Though it may be more time consuming than other ways to communicate, Facetime or skype call once a month can makeup weeks of no talking. It’s nice to feel transported into a normal conversation through a video phone call.
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Tips On Having a Healthy Relationship




Romantic relationships, in all of their complexity, are a fundamental component of our lives. And as the poet Rainer Maria Rilke mused, “there is scarcely anything more difficult than to love one another.” Here are some tips to help maintain a healthy relationships.

  1. See the best in your partner and in your relationship. Research on perception and attention shows that we see more of what we look for, so if you’re looking for signs of kindness, that’s more likely to stand out to you.
  2. Have fun. Couples who engage in exciting and enjoyable activities together have greater relationship satisfaction.
  3. Have good sex. Increasing research is pointing to a great sex life as predicting better relationship satisfaction.
  4. Have a good relationship with yourself. The relationship you have with yourself is arguably the foundation on which your other relationships are built, and studies are supporting this notion.
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5 Things Can Make Your Relationship Fail




There exists an abundance of tips one can give with regards to relationships. Below are several ones that are strikingly significant and hugely impactful.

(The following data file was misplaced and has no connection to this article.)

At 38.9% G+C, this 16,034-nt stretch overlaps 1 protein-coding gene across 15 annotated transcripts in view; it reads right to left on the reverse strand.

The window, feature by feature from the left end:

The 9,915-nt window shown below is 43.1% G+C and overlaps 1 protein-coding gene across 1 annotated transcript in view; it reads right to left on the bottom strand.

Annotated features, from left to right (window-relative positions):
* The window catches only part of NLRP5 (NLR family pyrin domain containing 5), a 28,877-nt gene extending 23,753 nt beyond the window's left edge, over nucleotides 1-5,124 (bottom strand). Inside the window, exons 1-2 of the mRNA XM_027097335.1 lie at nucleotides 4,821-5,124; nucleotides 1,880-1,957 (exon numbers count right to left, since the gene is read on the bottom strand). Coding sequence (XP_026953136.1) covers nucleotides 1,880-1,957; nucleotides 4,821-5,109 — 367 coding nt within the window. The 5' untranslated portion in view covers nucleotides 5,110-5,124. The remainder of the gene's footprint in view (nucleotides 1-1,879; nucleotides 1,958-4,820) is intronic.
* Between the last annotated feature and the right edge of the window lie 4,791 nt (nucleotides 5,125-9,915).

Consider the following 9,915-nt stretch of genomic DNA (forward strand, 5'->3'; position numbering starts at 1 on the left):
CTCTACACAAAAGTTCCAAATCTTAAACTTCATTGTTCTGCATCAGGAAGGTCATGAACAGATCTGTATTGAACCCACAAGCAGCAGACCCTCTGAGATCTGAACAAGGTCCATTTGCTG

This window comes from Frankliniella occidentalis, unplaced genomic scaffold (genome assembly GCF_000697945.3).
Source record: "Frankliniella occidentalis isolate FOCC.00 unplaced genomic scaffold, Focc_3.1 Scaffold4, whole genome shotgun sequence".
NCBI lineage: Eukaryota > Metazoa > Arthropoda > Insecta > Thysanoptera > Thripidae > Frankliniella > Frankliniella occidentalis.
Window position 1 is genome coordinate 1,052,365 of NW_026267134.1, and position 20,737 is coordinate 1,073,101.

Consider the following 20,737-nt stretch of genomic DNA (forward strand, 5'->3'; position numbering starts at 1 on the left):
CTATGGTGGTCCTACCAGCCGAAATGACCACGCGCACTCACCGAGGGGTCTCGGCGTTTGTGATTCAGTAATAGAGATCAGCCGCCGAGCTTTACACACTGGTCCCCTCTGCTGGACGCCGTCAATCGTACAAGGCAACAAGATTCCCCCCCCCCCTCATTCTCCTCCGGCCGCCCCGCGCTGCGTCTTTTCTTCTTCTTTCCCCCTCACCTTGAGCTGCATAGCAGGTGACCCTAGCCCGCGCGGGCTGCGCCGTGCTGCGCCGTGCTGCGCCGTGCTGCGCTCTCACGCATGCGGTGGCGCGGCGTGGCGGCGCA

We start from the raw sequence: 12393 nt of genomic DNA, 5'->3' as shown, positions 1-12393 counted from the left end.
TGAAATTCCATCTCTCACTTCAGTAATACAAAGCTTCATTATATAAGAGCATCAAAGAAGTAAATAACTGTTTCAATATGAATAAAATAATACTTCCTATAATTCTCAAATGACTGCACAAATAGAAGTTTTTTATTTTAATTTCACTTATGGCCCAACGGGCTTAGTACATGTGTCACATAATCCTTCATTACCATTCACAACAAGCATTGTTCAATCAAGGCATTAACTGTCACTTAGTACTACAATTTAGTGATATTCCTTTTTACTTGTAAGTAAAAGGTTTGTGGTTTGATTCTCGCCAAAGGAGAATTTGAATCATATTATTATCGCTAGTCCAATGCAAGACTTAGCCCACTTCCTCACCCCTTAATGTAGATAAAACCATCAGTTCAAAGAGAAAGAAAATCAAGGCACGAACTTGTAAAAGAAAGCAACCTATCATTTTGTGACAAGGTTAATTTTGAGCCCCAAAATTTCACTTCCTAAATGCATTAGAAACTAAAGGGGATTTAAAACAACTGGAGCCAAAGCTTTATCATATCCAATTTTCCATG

• Don’t assume. It is very natural to make assumptions about a lot of things in life. But this becomes deadly within the context of a relationship if approached in the wrong way. So instead of making an assumption and acting accordingly, approach the other person and articulate your assumption. An assumption is only validated through a test, and tool for that in a relationship is communication.
  • Don’t lie. This should come off as being very obvious. Yet it cannot be stressed enough. The other person naturally develops a standard of moral level. Lying leads to a significant reduction in those levels.
  • Don’t build walls. The use of walls here is a figure of speech. Naturally, in any relationship the aim is to connect at various levels. Any action–or in the less obvious sense, inaction–that is not appropriate leads to building walls between you and the other. These walls are not easily broken.
  • Don’t be logical. Not everything can be understood. You would be surprised at the amount of things that you may never understand about the other’s way of thinking, or choice of action. Therefore, there are things that you should not attempt to understand; you should rather develop the capacity to accept, with good grace, that it does not have to make sense to you.
  • Don’t over-do it. If you want to be good, be very good. If you want to be generous, be very generous. If you want to be patient, be very patient. Over-doing any of these, among other things, leads to the development of misunderstanding. The boundaries of the relationship would get reshaped and the nature of the relationship then is bound to change.